A caption appearing on page A6 of the Sunday edition incorrectly identified a cross section of a human abdomen as a picture of a brain made by a CT scanner.

The physicians attending the conference were amused at the naivete of the two medical technology salesmen. They had just told the several hundred dollars in the audience that they expected to sell no more than five or 10 of the devices, which they were marketing, in the United States.

The machines sold for about $350,000, but the physicians at the conference were aware that the price was no obstacle. The device the salesmen were pushing, a sophisticated X-ray machine linked to a computer and known as a CT scanner, promised to revolutionize the study of the brain and perhaps the body as well.

Four years after that conference at George Washington University, several American cities - including Washington - have as many CT scanners as the salesman thought they would be able to sell in the entire country. More than 350 are in operation and at least that many more are on order.

The computed axial tomography or CT scanner, introduced in this country only five years ago, is being hailed as a revolutionary development, perhaps the most significant advance in diagnosis since the discovery of the x-ray itself in 1895.

At the same time it is being cited as the latest example of technology run amok, a phenomenon that is driving up the cost of medical care locally and nationally because of unnecessary duplication and unnecessarily high costs.

Between 1965 and 1974, according to a congressional estimate, half of $27 billion increase in hospital care cost could be accounted for directly or indirectly (See MACHINES, A6, Col. 4> by the introduction of new medical technology.

The trend in American medicine has been one of ordering more equipment, more tests and more personnel. There has been no effective restraint on such spending and health costs have soared accordingly.

In 1966, $42.1 billion - 5.9 per cent of the gross national product that year - was spent on health care. By fiscal year 1976, health care spending had more than tripled - growing to $139.9 billion - and consumed about 8.6 per cent of the gross national product.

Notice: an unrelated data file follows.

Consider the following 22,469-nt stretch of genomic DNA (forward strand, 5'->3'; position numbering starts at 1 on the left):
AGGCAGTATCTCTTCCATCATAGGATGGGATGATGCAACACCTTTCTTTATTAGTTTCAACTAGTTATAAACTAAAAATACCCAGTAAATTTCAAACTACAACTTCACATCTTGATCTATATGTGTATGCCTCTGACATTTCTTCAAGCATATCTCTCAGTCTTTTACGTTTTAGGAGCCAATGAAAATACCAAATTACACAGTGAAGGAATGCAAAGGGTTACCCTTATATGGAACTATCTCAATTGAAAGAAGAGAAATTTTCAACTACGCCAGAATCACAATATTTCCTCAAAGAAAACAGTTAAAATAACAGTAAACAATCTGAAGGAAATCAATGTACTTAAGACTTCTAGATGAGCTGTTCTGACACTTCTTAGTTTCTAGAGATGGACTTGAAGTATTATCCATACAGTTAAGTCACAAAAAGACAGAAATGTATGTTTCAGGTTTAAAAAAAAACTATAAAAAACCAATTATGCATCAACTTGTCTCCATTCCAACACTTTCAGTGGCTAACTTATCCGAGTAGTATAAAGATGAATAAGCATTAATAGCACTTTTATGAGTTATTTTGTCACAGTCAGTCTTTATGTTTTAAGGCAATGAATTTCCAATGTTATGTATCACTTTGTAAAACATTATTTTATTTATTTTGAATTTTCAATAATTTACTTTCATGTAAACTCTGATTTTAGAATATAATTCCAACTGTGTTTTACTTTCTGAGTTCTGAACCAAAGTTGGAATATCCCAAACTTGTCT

That means that we as a nation are now working one month of every 12 just to pay our collective medical bills. And a study prepared by the Department of Health, Education and Welfare estimates that by 1980 medical care spending will have grown to $230 million - 10 per cent of the projected gross national product.

Despite these large increases in cost, there is no data showing that more spending has resulted in improved health.

The CT scanner boom typifies so well a number of problems in the American practice of medicine that its defenders charge that the machine has become a whipping boy for critics. Nevertheless, it provides a good example of the kind of intractable problems the Carter administration faces in trying to curb rising health care costs.

The Washington area already has 18 scanners in operation or on order in hospitals and private clinics. Another four hospitals in the area are considering ordering scanners. Eventually the metropolitan area will have more than twice the number needed according to the most generous estimates of doctors and others medical interviewed.

A survey by the Congressional Office of Technology Assessment last summer found that the nationwide there were about 500 in operation and another 500 estimated to be on order for installation by the end of this year. Some forecasts predict that there will be as many as 2,500 scanners in operation in the United States by 1980.

This rapid spread of the machine is occurring before careful attention has been given to precisely when and under what circumstances the use of the machine is beneficial and when it is virtually impossible to determine how many are needed.

A scanner can cost anywhere from $325,000 to $700,000, exclusive of financing charges and preparation of the room where the scanner is to be used. The annual operating cost - depending upon how many technicians are used, how many hours the machine is operated, whether or not a physician is present and other factors - can cost $300,000 more. The OTA survey estimated that the annual CT scanner bill war $200 million. With charges running between $400,000 and $500,000 per machine CT scanners could exceed $1 billion a year by the end of the decade.